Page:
The protection of electronic voting machines was the subject of criticism, just before U.S. presidential elections in November. Are they safe? Sure they are anonymous? And if the answer is yes, then how do we know that? A technology expert at Symantec recently showed just what a motivated hacker would do to undermine the election by hacking an electronic voting system.
Can Election Hackers Hack?
At this year’s Black Hat convention, Symantec’s Brian Varner showed a security loophole in an electronic voting system, and an elector would use the smart card to bring their vote in. Using a small device to exploit this vulnerability may potentially result in a hacker casting multiple votes, interfering with system. This concerns as five countries (Georgia, Delaware, Louisiana, South Carolina and New Jersey) are using it.
Other questions about cybersecurity
Another issue about cyberspace calls into question the security of the database of elections and the data of voters. According to several news outlets, officials recently reported that Arizona and Illinois’ state election databases were hacked, and security breach inquiries are ongoing.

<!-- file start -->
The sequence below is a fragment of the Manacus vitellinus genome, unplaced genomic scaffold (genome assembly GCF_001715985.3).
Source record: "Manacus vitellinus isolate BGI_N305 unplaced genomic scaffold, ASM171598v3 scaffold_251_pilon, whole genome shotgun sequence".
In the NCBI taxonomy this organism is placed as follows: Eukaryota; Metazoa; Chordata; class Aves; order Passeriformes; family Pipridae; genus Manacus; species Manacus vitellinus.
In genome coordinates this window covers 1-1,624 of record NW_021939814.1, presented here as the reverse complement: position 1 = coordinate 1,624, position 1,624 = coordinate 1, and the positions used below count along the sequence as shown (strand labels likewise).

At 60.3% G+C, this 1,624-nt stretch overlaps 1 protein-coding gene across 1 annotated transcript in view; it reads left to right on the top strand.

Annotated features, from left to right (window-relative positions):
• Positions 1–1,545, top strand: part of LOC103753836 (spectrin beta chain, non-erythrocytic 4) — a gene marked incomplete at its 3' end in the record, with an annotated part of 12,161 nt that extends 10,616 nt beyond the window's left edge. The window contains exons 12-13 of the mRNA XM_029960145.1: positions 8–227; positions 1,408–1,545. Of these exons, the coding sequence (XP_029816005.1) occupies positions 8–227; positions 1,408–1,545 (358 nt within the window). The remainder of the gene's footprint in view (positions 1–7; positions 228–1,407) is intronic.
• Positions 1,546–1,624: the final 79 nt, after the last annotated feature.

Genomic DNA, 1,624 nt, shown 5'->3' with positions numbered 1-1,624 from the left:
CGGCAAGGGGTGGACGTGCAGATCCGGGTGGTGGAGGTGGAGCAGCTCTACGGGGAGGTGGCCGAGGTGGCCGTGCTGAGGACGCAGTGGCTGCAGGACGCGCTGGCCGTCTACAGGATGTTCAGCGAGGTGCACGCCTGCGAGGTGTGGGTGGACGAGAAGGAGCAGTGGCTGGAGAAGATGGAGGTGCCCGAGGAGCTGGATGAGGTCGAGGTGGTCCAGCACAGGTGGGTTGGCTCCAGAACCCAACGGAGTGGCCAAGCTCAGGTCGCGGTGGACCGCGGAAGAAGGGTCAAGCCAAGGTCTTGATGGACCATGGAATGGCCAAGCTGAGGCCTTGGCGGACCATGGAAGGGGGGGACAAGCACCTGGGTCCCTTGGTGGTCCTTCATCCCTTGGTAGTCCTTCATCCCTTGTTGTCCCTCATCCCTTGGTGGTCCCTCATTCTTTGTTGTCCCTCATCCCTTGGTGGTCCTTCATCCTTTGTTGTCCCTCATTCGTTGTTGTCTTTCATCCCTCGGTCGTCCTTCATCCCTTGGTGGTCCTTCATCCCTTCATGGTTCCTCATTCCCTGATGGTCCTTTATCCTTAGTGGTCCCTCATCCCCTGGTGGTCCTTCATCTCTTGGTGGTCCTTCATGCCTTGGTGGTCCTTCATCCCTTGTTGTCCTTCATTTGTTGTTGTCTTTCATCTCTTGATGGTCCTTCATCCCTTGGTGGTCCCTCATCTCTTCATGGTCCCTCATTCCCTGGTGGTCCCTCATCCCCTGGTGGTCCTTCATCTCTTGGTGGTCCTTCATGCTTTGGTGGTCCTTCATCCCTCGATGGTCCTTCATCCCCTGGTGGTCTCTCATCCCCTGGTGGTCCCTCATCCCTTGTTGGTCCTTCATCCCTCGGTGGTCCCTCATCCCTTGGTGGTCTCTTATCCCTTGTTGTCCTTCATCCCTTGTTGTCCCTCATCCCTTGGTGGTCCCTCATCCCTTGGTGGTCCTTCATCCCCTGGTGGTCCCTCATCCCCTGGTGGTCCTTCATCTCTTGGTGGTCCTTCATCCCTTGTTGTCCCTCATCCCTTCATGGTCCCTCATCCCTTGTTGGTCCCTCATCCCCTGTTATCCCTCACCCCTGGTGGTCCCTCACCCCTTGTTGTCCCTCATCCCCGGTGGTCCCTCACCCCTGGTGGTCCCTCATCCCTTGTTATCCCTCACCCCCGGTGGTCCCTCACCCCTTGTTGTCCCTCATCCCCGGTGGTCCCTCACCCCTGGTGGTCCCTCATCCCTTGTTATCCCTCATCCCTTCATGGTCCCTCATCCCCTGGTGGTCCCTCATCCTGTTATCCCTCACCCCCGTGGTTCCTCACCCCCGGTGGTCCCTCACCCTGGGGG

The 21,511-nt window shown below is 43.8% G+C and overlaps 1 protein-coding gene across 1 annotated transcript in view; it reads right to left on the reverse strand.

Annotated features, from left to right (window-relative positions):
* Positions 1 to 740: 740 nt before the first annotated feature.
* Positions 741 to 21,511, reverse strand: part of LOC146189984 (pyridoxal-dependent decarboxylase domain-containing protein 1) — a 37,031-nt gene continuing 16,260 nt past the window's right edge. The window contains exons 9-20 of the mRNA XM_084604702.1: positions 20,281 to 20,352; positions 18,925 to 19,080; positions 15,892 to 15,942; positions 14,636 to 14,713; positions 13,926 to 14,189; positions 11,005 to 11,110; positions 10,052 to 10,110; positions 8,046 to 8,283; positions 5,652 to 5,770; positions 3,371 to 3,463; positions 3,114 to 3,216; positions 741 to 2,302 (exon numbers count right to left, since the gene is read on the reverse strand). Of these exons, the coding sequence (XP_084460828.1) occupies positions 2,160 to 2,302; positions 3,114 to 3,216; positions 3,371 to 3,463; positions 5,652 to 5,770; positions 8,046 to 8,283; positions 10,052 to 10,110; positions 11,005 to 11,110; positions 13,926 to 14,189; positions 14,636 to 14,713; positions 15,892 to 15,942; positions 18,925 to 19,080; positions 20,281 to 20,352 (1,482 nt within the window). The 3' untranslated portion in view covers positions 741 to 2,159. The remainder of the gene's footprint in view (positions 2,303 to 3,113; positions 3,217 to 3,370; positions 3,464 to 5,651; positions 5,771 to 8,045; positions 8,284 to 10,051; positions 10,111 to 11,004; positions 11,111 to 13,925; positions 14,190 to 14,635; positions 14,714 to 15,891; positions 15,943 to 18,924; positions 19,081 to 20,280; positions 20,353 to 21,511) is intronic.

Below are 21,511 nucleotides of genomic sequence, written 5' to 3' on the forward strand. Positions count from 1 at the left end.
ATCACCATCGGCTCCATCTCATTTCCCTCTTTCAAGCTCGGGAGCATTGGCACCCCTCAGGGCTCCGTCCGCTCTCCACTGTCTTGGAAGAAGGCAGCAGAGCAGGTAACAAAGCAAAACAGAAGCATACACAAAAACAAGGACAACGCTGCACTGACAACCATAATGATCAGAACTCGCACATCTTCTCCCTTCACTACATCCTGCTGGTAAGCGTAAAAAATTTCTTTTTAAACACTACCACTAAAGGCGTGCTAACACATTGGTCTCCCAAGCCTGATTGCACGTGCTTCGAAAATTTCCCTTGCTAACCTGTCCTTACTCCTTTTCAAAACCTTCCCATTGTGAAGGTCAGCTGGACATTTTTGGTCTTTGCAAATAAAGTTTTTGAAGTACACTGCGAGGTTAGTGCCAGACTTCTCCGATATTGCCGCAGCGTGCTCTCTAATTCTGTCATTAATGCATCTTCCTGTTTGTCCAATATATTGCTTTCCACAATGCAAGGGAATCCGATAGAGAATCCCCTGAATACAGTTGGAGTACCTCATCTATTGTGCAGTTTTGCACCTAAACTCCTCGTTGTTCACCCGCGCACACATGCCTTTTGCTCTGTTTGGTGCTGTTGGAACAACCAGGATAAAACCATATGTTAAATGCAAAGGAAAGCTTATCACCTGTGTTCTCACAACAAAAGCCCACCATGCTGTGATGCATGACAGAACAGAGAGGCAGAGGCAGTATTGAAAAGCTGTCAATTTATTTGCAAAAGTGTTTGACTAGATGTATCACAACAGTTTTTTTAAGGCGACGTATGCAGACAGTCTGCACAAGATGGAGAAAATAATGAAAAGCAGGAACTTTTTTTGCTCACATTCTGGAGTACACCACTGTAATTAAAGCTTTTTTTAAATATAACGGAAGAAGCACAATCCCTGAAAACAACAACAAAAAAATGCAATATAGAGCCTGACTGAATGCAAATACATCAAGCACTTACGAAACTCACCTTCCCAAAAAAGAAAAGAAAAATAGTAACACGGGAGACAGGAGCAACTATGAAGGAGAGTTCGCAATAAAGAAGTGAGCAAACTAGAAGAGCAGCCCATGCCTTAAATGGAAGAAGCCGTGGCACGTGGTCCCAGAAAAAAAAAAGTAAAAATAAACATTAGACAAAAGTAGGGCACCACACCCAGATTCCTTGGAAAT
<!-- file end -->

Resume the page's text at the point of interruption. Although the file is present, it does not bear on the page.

Other cyber criminals have an growing interest in spreading malicious spam in US elections. A click through storey involving presidential candidate Hillary Clinton is used to spread malware in a spam email campaign. In a blog post detailing this malicious spam campaign, Norton security expert Satnam Narang wrote that people should refer to the November election campaign, take precautions when receiving sensational material of some kind. “We urge all to keep an eye out for suspicious emails that may be used as presidential candidates, Hillary Clinton or Donald Trump, with less than 90 days before election day. When Americans ask for election-related news, only visit credible news websites and stop unnecessary emails opening up.